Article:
For generations, it was the fastest ride around. Trains could achieve speeds of over 75 miles an hour by 1800 and for some passengers that factor alone made train travel a terrifying experience. An unlucky few never reached their destination, and some poor souls perished in such a spectacular manner they arrived at a special place in history.


The First Time wasn’t the Charm

In July 31st of 1815 Philadelphia (UK) was abuzz with excitement. An experimental railway locomotive known as Brunton’s Mechanical Traveller was due to make its debut appearance. There were no tracks at this point only excited townspeople and a public industrial waggonway for the device to run on. This particular engine also known as the Steam Horse moved along on mechanized feet rather than wheels, but this wasn’t the machine’s only problem. Running on steam it needed a huge boiler and the kinks of this system for the purposes of locomotion hadn’t yet been worked out. The boiler blew killing at least 16 of the spectators and dimming the hopes of inventors everywhere.


Nope, still not quite right

The Stephenson’s Rocket was supposed to take the steam locomotive to the next level with a 0-2-2 wheel arrangement in 1829. While it did out perform all the other locomotives of the time on the opening day ceremony in Liverpool it demonstrated its ability to be a faster better machine of death when it crushed and killed spectator William Huskisson. A member of Parliament Huskisson was a well known luminary of Liverpool and a supporter of the new technology which dealt him the fatal blow.

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Going this fast what can go wrong?

Tragedy struck England again when at Sonning Cutting nine passengers were killed and seventeen were injured when a Paddington Bristol train running in heavy rain either hit or was struck by a landslide. Some of the carnage might have been caused when the heavy freight being carried by the rear cars picked up momentum from the weight crushing the passenger cars to the front. Many train companies began placing passenger cars to the rear of the train from this point on.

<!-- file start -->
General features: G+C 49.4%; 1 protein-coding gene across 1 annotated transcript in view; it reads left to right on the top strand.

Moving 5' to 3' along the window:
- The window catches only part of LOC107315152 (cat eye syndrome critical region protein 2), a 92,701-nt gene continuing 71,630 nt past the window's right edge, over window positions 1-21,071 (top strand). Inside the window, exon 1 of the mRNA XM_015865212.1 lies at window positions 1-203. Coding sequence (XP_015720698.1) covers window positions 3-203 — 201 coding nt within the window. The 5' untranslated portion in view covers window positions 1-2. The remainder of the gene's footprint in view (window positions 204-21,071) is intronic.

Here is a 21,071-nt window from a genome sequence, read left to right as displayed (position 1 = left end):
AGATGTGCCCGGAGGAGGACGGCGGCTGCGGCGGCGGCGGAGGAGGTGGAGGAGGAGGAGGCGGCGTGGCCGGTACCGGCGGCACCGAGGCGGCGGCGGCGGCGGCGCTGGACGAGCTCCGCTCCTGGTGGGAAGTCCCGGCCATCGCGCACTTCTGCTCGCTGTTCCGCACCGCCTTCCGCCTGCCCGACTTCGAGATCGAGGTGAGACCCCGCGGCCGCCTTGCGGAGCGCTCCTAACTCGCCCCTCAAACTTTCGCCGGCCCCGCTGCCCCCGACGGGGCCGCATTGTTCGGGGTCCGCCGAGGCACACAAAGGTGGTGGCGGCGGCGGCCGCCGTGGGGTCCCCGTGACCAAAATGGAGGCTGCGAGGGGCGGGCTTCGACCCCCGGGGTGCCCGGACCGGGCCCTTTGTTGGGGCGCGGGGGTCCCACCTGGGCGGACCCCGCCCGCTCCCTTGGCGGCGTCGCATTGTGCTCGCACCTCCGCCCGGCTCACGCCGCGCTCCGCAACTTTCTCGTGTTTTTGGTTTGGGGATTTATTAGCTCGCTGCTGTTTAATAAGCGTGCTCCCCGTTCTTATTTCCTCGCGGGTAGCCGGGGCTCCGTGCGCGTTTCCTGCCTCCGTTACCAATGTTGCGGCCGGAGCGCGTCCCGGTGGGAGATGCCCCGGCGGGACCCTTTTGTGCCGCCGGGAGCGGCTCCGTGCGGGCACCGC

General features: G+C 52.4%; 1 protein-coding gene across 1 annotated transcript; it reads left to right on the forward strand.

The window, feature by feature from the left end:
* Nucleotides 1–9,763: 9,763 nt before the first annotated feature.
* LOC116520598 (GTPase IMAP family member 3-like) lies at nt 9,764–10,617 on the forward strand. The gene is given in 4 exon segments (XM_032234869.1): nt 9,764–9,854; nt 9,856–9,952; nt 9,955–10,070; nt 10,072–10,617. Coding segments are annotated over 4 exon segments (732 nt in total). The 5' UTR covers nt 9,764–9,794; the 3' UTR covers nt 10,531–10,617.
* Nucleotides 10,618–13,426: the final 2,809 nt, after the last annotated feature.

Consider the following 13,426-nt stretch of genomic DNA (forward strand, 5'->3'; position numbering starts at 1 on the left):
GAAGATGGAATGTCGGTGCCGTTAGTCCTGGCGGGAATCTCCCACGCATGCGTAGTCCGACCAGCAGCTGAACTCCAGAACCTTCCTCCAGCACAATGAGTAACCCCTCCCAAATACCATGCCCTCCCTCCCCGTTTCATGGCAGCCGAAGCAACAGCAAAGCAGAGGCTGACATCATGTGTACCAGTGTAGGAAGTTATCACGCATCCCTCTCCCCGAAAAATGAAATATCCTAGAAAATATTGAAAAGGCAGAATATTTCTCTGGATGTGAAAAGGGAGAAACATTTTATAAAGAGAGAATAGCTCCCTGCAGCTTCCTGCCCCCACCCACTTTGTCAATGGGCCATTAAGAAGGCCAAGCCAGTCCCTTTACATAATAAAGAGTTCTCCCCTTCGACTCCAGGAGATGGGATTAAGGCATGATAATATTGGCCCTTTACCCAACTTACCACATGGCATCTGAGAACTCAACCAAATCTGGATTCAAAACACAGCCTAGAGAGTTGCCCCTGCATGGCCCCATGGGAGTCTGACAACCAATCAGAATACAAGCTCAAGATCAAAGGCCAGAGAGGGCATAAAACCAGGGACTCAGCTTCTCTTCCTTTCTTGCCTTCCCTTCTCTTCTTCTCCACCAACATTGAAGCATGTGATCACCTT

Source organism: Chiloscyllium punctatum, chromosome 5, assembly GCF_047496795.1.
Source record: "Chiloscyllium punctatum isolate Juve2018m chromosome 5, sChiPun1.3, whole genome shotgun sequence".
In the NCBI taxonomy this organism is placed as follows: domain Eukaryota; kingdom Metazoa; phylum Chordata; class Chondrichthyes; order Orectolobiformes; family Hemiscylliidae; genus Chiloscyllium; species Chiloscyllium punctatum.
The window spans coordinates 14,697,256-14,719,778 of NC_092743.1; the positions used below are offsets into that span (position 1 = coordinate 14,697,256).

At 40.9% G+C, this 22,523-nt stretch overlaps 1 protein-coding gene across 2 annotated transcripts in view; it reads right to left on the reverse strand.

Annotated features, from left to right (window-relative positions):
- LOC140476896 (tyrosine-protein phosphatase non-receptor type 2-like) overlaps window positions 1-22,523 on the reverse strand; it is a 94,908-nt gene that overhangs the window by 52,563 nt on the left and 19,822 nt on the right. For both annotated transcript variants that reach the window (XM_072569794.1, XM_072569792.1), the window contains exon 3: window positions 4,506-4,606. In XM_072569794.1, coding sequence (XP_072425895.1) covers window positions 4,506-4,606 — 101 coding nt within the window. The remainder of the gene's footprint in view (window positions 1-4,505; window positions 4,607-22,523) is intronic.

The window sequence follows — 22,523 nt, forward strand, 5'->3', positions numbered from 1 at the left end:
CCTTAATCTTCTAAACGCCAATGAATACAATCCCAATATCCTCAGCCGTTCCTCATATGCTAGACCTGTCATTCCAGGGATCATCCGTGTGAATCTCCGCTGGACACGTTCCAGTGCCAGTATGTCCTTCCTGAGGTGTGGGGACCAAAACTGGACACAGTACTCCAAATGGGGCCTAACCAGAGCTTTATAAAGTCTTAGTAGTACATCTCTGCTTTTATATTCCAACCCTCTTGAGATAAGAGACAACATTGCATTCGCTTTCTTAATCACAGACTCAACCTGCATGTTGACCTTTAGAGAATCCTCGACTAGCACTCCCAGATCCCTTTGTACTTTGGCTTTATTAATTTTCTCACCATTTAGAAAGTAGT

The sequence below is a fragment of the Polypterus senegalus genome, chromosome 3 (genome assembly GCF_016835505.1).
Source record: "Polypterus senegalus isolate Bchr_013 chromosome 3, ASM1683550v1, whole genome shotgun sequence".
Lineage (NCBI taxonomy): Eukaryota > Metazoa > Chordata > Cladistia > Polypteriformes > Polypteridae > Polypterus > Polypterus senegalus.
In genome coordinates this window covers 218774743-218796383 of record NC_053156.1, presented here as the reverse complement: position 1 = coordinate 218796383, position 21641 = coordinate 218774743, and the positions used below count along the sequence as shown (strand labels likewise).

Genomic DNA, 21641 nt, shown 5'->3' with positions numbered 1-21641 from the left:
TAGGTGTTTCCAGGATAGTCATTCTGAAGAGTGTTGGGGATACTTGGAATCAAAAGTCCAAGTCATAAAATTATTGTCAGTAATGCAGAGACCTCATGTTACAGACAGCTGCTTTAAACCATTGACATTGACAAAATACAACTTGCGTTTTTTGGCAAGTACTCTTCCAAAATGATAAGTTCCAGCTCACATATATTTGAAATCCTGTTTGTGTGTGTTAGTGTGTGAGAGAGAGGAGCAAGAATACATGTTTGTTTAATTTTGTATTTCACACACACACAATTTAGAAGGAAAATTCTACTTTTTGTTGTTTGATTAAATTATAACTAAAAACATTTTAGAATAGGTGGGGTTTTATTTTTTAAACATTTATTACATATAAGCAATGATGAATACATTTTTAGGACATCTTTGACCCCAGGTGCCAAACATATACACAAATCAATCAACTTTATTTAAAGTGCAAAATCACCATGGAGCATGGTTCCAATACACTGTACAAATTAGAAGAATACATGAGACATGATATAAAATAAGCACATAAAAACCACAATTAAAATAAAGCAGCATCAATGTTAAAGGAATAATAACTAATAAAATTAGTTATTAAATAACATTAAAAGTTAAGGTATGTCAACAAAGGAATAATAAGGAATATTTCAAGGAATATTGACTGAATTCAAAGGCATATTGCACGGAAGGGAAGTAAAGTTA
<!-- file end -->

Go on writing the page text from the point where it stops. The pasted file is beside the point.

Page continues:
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The Inevitable Meeting

Initially the steam engines only produced speeds of 25 miles per hour, but as time went on they went faster and faster, and became more popular. Stopping became more difficult as the technology for braking tried to keep pace, while more trains traveling across country began crossing paths. Of course, there methods in place to keep them from crashing, but as speeds picked up they did occasionally meet, and a real tragedy was inevitable. On July 17, 1856 the day was sunny and warm in Fort Washington Pennsylvania two North Pennsylvania Railroad trains steamed toward each other. One train carried freight, but the other a passenger train was carrying 1,500 Sunday school children happily anticipating a picnic. On impact the passenger train’s boiler exploded. The train derailed sending some passengers flying out of the windows along with debris from the crash. After the first few horrifying minutes of the crash the air was soon filled with screams and wails of the dozens who lay stricken and bleeding on the tracks. 59 passengers were killed instantly and the death rate climbed as others succumbed to their injuries. The Great Train Wreck of 1856 as it came to be known would have one more death although this one would be tragic in its preventability. The passenger train’s conductor took his own life, perhaps believing others blamed him for the crash. It was later proven he was not responsible for the accident.

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A new life denied

The worse wreck in Canada’s history to date occurred on June 29, 1864. A train carrying immigrant workers to a job site failed to brake fast enough for an open swing bridge and fell into the Richelieu River. 99 were killed including the fireman. The engineer claimed not to have seen the signal.

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